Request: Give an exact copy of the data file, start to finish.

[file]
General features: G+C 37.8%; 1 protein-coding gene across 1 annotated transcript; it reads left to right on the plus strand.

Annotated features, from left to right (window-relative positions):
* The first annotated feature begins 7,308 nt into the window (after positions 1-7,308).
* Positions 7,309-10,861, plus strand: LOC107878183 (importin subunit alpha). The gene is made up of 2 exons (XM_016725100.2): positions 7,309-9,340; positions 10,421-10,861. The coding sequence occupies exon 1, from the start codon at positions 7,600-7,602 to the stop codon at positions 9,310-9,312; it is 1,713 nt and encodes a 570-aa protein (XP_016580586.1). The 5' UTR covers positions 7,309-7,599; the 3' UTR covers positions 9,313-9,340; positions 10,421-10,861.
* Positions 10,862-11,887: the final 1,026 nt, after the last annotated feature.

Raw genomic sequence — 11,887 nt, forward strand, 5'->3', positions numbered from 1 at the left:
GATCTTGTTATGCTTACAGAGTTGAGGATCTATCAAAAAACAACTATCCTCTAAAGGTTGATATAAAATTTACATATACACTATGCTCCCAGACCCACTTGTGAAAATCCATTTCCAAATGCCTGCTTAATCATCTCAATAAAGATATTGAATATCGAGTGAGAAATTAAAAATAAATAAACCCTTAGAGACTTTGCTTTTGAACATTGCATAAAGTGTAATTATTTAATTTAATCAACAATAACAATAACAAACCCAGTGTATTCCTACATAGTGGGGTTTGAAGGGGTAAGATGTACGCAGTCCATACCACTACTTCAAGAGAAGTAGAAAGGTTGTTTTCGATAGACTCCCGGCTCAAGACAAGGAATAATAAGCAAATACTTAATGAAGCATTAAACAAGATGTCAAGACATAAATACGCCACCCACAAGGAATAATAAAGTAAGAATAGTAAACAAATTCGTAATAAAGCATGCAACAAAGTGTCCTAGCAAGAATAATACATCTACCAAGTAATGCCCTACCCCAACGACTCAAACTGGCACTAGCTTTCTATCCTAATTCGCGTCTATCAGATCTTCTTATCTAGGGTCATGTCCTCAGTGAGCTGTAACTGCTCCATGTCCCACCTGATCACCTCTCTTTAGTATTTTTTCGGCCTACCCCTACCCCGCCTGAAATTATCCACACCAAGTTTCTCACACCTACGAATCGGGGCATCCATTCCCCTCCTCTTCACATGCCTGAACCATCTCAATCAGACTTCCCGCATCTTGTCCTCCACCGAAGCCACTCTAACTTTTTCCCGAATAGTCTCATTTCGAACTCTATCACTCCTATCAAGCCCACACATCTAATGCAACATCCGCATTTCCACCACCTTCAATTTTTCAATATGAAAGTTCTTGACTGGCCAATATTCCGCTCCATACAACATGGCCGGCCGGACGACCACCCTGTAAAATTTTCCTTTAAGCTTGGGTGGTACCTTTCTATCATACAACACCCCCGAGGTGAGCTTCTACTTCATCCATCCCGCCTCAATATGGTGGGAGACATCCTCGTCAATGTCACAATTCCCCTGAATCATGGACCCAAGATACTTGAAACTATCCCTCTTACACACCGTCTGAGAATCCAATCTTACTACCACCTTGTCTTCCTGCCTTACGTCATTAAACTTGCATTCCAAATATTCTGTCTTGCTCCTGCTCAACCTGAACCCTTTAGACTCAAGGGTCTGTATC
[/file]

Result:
General features: G+C 37.8%; 1 protein-coding gene across 1 annotated transcript; it reads left to right on the plus strand.

Annotated features, from left to right (window-relative positions):
* The first annotated feature begins 7,308 nt into the window (after positions 1-7,308).
* Positions 7,309-10,861, plus strand: LOC107878183 (importin subunit alpha). The gene is made up of 2 exons (XM_016725100.2): positions 7,309-9,340; positions 10,421-10,861. The coding sequence occupies exon 1, from the start codon at positions 7,600-7,602 to the stop codon at positions 9,310-9,312; it is 1,713 nt and encodes a 570-aa protein (XP_016580586.1). The 5' UTR covers positions 7,309-7,599; the 3' UTR covers positions 9,313-9,340; positions 10,421-10,861.
* Positions 10,862-11,887: the final 1,026 nt, after the last annotated feature.

Raw genomic sequence — 11,887 nt, forward strand, 5'->3', positions numbered from 1 at the left:
GATCTTGTTATGCTTACAGAGTTGAGGATCTATCAAAAAACAACTATCCTCTAAAGGTTGATATAAAATTTACATATACACTATGCTCCCAGACCCACTTGTGAAAATCCATTTCCAAATGCCTGCTTAATCATCTCAATAAAGATATTGAATATCGAGTGAGAAATTAAAAATAAATAAACCCTTAGAGACTTTGCTTTTGAACATTGCATAAAGTGTAATTATTTAATTTAATCAACAATAACAATAACAAACCCAGTGTATTCCTACATAGTGGGGTTTGAAGGGGTAAGATGTACGCAGTCCATACCACTACTTCAAGAGAAGTAGAAAGGTTGTTTTCGATAGACTCCCGGCTCAAGACAAGGAATAATAAGCAAATACTTAATGAAGCATTAAACAAGATGTCAAGACATAAATACGCCACCCACAAGGAATAATAAAGTAAGAATAGTAAACAAATTCGTAATAAAGCATGCAACAAAGTGTCCTAGCAAGAATAATACATCTACCAAGTAATGCCCTACCCCAACGACTCAAACTGGCACTAGCTTTCTATCCTAATTCGCGTCTATCAGATCTTCTTATCTAGGGTCATGTCCTCAGTGAGCTGTAACTGCTCCATGTCCCACCTGATCACCTCTCTTTAGTATTTTTTCGGCCTACCCCTACCCCGCCTGAAATTATCCACACCAAGTTTCTCACACCTACGAATCGGGGCATCCATTCCCCTCCTCTTCACATGCCTGAACCATCTCAATCAGACTTCCCGCATCTTGTCCTCCACCGAAGCCACTCTAACTTTTTCCCGAATAGTCTCATTTCGAACTCTATCACTCCTATCAAGCCCACACATCTAATGCAACATCCGCATTTCCACCACCTTCAATTTTTCAATATGAAAGTTCTTGACTGGCCAATATTCCGCTCCATACAACATGGCCGGCCGGACGACCACCCTGTAAAATTTTCCTTTAAGCTTGGGTGGTACCTTTCTATCATACAACACCCCCGAGGTGAGCTTCTACTTCATCCATCCCGCCTCAATATGGTGGGAGACATCCTCGTCAATGTCACAATTCCCCTGAATCATGGACCCAAGATACTTGAAACTATCCCTCTTACACACCGTCTGAGAATCCAATCTTACTACCACCTTGTCTTCCTGCCTTACGTCATTAAACTTGCATTCCAAATATTCTGTCTTGCTCCTGCTCAACCTGAACCCTTTAGACTCAAGGGTCTGTATC